For Immediate Release
November 5, 2014
Contact: Paul Towers, 916-216-1082, firstname.lastname@example.org
Industrial agriculture groups, especially the world’s six largest pesticide corporations — or “Big 6” — attempted to sink initiative efforts across the country that required disclosure or challenged the use of genetically engineered (GE) seeds and crops.
Local measures in Humboldt County, California and Maui County, Hawaii (which includes four islands) to ban GE production were successful, while ballot initiatives to label GE food in Colorado and Oregon failed.
In Maui County alone, Monsanto and Dow spent approximately $8 million—or $75 per voter. Between Hawai’i, Colorado and Oregon combined, these two companies spent $21 million.
Paul Towers, spokesperson for PAN, released the following statement:
“In a show of support for democracy, community-led efforts to ensure better food systems in Hawai’i and in California prevailed. Unfortunately, that isn’t true for state efforts in Colorado and Oregon, where ballot initiatives to label genetically engineered food were defeated. In both states, the world’s largest pesticide corporations dumped millions into funding a PR blitz of misinformation to confuse voters.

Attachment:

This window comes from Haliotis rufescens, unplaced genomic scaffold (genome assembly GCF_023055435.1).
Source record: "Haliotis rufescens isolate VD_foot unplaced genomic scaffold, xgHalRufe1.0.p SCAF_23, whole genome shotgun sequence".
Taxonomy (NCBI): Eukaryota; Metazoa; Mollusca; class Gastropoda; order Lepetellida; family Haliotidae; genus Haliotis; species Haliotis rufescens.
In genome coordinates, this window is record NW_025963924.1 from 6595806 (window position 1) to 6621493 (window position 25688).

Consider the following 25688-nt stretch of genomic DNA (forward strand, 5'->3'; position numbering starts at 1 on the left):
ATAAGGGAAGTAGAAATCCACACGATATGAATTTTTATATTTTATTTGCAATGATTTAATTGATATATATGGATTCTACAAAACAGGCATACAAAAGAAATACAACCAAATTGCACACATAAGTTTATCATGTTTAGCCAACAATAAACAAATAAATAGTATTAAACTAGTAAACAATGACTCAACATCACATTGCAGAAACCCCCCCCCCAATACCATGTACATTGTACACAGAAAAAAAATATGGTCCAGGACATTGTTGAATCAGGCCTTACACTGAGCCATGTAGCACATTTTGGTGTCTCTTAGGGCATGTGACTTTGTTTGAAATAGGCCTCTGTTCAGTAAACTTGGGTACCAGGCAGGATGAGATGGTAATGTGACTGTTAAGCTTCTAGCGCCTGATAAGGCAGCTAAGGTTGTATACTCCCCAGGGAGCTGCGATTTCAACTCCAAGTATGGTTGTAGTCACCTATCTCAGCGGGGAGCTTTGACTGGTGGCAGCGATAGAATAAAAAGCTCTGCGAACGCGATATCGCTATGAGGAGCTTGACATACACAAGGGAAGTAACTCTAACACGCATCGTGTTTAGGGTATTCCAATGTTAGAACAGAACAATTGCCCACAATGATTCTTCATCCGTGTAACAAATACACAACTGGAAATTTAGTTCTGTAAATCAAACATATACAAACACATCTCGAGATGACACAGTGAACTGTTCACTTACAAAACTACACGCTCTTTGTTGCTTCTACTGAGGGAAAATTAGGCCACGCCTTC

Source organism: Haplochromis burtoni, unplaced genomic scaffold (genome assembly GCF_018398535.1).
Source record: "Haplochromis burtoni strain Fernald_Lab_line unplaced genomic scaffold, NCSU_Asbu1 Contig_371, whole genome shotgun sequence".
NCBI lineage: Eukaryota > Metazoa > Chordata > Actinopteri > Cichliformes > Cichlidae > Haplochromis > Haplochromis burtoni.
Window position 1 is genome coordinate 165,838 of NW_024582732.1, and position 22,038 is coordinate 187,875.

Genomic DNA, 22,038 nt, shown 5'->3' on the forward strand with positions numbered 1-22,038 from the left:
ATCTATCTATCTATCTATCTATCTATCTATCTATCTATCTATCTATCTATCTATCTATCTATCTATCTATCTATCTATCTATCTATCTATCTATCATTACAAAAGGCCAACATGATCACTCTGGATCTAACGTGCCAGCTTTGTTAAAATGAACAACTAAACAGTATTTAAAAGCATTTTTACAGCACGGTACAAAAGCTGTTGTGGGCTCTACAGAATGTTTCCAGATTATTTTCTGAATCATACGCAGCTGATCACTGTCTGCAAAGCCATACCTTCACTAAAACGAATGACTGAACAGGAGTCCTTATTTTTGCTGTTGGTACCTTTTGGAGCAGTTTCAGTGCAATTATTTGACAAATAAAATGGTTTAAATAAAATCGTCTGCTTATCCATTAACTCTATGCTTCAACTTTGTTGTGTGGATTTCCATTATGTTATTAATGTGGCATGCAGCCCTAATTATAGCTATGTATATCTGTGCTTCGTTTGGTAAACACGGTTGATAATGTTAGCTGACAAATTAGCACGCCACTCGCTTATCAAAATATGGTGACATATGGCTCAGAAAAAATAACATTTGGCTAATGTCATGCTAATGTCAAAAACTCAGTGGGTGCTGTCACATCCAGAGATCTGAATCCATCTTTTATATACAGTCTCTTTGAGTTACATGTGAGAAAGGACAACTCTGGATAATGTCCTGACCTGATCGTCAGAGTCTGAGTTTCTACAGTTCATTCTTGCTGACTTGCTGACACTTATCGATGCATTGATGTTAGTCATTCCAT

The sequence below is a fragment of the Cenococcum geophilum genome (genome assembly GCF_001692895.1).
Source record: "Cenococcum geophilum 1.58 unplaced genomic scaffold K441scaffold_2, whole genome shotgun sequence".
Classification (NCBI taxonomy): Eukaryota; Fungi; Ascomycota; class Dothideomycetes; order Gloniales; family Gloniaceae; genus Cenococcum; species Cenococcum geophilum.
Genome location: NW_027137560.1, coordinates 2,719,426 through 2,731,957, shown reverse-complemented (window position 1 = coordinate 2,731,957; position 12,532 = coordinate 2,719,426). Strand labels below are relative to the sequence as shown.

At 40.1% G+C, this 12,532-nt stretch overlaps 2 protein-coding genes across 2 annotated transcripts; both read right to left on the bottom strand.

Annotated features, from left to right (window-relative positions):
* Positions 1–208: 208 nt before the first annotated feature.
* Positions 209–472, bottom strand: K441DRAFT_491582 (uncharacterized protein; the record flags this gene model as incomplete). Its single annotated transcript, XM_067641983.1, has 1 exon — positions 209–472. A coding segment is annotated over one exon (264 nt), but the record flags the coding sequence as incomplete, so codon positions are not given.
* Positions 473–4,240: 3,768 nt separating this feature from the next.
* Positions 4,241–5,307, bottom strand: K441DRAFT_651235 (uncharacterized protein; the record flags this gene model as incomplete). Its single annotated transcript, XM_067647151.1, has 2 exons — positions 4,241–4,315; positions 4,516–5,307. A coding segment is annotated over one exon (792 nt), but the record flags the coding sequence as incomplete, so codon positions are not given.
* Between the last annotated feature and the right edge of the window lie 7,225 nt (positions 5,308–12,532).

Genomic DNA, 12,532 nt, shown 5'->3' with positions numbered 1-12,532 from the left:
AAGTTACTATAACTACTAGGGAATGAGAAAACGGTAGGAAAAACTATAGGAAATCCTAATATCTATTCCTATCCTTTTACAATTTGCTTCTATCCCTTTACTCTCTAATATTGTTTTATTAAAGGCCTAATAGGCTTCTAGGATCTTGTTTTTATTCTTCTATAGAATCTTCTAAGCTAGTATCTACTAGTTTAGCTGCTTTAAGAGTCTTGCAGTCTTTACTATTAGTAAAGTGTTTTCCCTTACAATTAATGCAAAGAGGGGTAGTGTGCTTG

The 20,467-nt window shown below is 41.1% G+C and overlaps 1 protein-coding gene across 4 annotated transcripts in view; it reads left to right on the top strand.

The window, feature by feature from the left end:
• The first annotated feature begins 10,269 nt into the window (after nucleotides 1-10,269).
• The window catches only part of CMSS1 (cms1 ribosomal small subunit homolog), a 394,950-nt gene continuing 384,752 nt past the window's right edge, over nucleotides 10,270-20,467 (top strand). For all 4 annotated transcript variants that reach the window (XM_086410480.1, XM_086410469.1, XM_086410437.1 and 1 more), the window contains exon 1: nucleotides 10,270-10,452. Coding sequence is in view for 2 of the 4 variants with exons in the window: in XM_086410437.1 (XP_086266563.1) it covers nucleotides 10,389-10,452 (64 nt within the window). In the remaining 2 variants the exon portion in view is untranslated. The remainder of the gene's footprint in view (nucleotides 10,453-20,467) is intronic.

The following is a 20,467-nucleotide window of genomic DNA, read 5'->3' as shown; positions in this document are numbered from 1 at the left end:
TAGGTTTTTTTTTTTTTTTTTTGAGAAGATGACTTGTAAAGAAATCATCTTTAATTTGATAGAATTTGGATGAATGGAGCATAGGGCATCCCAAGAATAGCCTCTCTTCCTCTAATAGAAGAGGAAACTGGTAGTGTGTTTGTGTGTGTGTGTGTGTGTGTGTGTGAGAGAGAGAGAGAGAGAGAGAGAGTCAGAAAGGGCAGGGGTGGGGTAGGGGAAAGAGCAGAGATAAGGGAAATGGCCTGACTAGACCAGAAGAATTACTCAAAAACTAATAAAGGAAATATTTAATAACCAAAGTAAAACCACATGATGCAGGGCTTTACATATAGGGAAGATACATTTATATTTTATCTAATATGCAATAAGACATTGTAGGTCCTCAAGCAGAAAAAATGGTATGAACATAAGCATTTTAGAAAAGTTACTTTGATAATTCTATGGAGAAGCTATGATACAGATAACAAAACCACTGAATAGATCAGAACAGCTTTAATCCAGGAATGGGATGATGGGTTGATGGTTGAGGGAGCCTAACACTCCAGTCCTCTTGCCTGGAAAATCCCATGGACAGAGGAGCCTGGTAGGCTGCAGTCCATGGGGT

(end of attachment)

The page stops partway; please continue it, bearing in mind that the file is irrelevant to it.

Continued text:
Despite the failure to pass labeling laws, Americans remain committed to knowing what’s in their food and how it’s grown. As the wins in Hawai’i and California highlight, farmers and families don’t show any signs of giving up as they work to build a better food and farming system—one that remains prosperous and healthy for many generations.
No doubt the Big 6 pesticide manufacturers will sue each time they don't get their way, but more communities are standing up and rejecting pesticide-dependent GE agriculture. Change is on its way.”
Pesticide Action Network North America (PAN North America, or PANNA) works to replace the use of hazardous pesticides with ecologically sound and socially just alternatives. As one of five PAN Regional Centers worldwide, we link local and international consumer, labor, health, environment and agriculture groups into an international citizens’ action network. This network challenges the global proliferation of pesticides, defends basic rights to health and environmental quality, and works to ensure the transition to a just and viable society.